In late December, it seemed as if two different shows were playing out on the same screen. On one half was the death of John le Carré, whose stories of George Smiley and the Circus (le Carré’s invented name for the British Secret Intelligence Service) remade the spy novel. On the other half was the news that Russian hackers stole secrets from some of the most sensitive parts of the American government by hacking the cybersecurity company SolarWinds. So what should we make of the split-screen — the death of the master spy novelist alongside the real-life story of signals intelligence? While it seems that human intelligence is being eclipsed by the technological, in fact, there’s good reason to believe that the future of the spy novel is human.
To understand the nature of le Carré’s legacy and why it will endure, it’s useful to look first at his novels themselves before coming to grips with the relationship between fiction about intelligence and the work of intelligence. In fact, le Carre’s chief legacy is that he insisted that spy stories are human; the novels he wrote were fundamentally about people making bureaucracies and bureaucracies making people. The structure and inner-workings of a complex governmental system become visible through the characters that populate it, but the characters also create the system within which they work. The Circus turns Smiley’s stomach but he’s nothing without it and it’s nothing without him. The Circus and Smiley make each other. The Circus is a term of le Carré’s own invention and using idiosyncratic terminology, the novels reveal the secret world in its intricacies and complexities — the sheer number of tasks to be completed and the allocation of those tasks to different characters in different parts of the bureaucracy are central to the novels.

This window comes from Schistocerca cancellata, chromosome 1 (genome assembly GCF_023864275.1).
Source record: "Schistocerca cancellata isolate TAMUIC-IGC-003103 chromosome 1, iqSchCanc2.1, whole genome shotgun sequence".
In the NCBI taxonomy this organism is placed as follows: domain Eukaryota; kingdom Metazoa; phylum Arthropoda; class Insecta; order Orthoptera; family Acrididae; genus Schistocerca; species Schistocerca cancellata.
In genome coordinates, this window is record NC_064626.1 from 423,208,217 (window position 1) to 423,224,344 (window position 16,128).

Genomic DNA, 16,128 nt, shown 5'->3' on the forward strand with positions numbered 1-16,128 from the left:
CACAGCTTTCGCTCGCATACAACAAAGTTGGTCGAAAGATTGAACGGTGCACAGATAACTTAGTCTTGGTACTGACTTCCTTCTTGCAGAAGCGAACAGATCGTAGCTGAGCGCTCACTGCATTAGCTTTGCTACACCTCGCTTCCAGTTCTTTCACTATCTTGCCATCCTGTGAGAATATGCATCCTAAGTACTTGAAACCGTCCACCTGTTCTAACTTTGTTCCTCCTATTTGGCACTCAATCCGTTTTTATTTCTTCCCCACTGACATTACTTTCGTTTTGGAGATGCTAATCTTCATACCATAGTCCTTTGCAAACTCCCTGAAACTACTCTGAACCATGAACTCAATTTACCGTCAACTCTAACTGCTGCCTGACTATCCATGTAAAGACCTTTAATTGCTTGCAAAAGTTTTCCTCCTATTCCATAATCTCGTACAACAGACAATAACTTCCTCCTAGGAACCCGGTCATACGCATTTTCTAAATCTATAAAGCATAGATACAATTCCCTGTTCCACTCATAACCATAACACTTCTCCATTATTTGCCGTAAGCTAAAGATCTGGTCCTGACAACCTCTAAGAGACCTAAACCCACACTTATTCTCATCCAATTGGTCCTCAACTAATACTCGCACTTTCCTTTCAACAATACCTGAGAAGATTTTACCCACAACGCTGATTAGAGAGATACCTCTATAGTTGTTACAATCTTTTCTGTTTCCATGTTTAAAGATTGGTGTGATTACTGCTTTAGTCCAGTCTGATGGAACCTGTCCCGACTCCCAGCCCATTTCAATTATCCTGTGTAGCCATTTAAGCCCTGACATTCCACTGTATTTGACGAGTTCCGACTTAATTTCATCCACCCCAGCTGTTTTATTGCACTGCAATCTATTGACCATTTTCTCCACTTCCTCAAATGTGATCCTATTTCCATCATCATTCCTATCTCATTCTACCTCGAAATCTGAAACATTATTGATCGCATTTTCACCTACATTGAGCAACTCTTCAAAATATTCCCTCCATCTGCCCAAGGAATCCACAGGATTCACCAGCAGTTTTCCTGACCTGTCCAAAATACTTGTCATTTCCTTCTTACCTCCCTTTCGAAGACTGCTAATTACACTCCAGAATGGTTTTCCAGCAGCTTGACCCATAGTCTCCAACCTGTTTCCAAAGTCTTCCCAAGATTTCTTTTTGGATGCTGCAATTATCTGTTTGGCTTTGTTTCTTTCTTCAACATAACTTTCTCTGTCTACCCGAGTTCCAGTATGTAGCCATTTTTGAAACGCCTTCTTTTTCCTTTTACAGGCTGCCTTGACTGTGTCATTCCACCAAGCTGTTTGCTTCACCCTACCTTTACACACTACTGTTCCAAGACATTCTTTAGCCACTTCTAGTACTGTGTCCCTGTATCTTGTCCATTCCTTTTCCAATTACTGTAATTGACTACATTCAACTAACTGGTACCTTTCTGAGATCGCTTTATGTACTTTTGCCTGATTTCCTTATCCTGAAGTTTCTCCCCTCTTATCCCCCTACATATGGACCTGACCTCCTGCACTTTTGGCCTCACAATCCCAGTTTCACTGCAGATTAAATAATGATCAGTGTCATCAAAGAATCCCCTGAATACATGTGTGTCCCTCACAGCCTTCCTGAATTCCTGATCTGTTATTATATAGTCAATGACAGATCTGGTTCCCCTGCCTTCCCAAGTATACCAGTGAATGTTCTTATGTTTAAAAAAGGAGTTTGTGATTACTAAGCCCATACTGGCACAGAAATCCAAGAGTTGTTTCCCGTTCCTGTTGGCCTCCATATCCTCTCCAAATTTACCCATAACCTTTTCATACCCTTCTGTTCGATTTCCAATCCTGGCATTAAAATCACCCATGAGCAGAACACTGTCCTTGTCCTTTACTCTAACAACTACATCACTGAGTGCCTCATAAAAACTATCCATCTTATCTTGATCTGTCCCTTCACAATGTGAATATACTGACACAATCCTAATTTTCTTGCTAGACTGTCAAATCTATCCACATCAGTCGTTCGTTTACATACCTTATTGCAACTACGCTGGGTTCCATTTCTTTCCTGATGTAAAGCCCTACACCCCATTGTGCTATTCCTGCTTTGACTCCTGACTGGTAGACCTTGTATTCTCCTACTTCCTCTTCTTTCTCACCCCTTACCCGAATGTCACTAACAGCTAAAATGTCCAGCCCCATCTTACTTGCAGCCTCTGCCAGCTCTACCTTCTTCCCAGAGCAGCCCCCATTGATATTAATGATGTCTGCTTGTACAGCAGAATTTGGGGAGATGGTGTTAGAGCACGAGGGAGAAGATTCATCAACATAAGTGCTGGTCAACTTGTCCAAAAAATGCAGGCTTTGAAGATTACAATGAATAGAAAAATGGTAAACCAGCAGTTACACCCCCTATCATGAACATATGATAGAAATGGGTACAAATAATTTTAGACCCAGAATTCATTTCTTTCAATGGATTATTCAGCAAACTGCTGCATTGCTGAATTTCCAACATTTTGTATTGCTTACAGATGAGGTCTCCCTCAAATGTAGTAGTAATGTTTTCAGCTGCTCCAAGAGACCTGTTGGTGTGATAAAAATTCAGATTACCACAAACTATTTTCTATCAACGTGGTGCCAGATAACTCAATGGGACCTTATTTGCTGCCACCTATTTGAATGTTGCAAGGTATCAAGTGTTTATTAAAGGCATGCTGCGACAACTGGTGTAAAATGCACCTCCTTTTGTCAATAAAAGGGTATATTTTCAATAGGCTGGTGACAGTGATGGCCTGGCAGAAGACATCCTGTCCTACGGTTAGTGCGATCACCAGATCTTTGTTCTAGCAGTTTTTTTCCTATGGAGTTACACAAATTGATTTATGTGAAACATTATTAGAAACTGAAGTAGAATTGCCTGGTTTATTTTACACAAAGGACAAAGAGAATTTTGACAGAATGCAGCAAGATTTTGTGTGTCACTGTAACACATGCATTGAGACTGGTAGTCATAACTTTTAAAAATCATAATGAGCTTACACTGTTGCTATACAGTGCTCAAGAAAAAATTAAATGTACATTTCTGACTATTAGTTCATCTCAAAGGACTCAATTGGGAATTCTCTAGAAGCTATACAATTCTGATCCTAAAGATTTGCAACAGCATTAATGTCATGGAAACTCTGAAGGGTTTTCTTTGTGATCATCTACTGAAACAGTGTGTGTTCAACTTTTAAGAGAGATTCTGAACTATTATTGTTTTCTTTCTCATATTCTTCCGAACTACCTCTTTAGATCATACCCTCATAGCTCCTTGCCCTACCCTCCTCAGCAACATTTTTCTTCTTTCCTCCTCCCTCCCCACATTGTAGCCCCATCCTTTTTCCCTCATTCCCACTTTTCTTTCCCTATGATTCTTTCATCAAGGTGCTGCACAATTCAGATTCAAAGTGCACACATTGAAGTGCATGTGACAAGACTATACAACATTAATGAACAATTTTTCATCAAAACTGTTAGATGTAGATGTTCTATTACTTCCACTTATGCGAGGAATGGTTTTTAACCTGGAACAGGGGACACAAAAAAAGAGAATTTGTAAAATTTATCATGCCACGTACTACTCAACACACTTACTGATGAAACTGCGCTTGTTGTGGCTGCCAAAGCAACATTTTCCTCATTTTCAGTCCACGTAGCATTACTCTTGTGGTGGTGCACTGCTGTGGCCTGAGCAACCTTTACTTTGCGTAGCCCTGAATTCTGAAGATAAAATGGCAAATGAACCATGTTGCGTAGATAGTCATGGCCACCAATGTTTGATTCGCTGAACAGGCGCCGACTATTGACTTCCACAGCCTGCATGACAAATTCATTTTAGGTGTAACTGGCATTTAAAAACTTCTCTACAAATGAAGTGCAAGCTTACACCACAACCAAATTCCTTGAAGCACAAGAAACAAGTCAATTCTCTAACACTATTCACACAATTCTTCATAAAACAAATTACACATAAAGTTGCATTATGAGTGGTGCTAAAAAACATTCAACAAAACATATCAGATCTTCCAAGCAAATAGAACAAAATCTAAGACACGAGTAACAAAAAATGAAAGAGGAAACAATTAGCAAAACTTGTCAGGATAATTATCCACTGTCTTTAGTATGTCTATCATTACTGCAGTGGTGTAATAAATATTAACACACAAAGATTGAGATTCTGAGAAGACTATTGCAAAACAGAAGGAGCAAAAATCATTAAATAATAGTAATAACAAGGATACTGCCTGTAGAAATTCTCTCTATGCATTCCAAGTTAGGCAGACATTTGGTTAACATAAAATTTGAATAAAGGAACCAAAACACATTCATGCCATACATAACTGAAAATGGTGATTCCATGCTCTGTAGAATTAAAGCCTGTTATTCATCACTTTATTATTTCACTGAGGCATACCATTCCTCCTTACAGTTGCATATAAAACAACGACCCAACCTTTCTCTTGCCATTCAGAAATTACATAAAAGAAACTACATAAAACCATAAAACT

For all the focus on Smiley as a spy, Smiley also exists outside his profession. His marriage to the faithless Ann, his love and affection for the people in the Circus (mixed with other emotions, to be sure, but still there) embed him in social relationships that are separate from his work. That the lines between Smiley as Smiley and Smiley as spy are hard to trace underscores this. And, of course, he’s also a product of a specific time, place and ideology; a character formed by the realities of and strains against a declining and deindustrializing England. These pressures, in turn, impact the concerns of the Circus.
The complicated dynamics between spies and the places where they work that are the beating heart of espionage fiction provide a framework for people in the open world to understand the secret world.
The complicated dynamics between spies and the places where they work that are the beating heart of espionage fiction provide a framework for people in the open world to understand the secret world. The push and pull of personalities and priorities that characterize Smiley’s world are familiar to the reader of newspaper stories that go inside intelligence agencies. Telling the story of the relationships between people in an agency and of people to their agency is one way of telling the story of the work of intelligence. In a piece for the Washington Post, Jeff Leen remembered what interested David Cornwell (le Carré’s given name), “David was not so interested in the tech, the calibers or the weaponry. ‘That’s easy to get, and I can fill that in later,’ he told me when we were alone. He wanted the feel of the relationships between the characters, the casual talk, the unexpected detail that resonated or revealed new depths.”